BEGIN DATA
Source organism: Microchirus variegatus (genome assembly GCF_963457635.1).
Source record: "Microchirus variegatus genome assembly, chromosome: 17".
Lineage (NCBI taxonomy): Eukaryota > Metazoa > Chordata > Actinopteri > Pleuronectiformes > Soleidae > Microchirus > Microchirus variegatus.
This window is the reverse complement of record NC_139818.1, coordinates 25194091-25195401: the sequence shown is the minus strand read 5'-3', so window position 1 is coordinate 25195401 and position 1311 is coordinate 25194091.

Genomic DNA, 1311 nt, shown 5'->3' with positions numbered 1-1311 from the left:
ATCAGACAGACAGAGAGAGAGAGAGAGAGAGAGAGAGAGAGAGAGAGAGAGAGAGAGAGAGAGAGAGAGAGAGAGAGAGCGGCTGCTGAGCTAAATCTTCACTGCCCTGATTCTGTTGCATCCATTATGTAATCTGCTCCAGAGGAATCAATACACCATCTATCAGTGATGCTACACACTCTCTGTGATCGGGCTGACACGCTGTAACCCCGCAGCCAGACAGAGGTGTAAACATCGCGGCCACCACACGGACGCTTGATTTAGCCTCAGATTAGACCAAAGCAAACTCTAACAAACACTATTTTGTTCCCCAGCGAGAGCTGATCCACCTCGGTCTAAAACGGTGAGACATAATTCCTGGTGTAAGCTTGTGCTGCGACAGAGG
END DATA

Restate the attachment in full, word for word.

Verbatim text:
Source organism: Microchirus variegatus (genome assembly GCF_963457635.1).
Source record: "Microchirus variegatus genome assembly, chromosome: 17".
Lineage (NCBI taxonomy): Eukaryota > Metazoa > Chordata > Actinopteri > Pleuronectiformes > Soleidae > Microchirus > Microchirus variegatus.
This window is the reverse complement of record NC_139818.1, coordinates 25194091-25195401: the sequence shown is the minus strand read 5'-3', so window position 1 is coordinate 25195401 and position 1311 is coordinate 25194091.

Genomic DNA, 1311 nt, shown 5'->3' with positions numbered 1-1311 from the left:
ATCAGACAGACAGAGAGAGAGAGAGAGAGAGAGAGAGAGAGAGAGAGAGAGAGAGAGAGAGAGAGAGAGAGAGAGAGAGCGGCTGCTGAGCTAAATCTTCACTGCCCTGATTCTGTTGCATCCATTATGTAATCTGCTCCAGAGGAATCAATACACCATCTATCAGTGATGCTACACACTCTCTGTGATCGGGCTGACACGCTGTAACCCCGCAGCCAGACAGAGGTGTAAACATCGCGGCCACCACACGGACGCTTGATTTAGCCTCAGATTAGACCAAAGCAAACTCTAACAAACACTATTTTGTTCCCCAGCGAGAGCTGATCCACCTCGGTCTAAAACGGTGAGACATAATTCCTGGTGTAAGCTTGTGCTGCGACAGAGG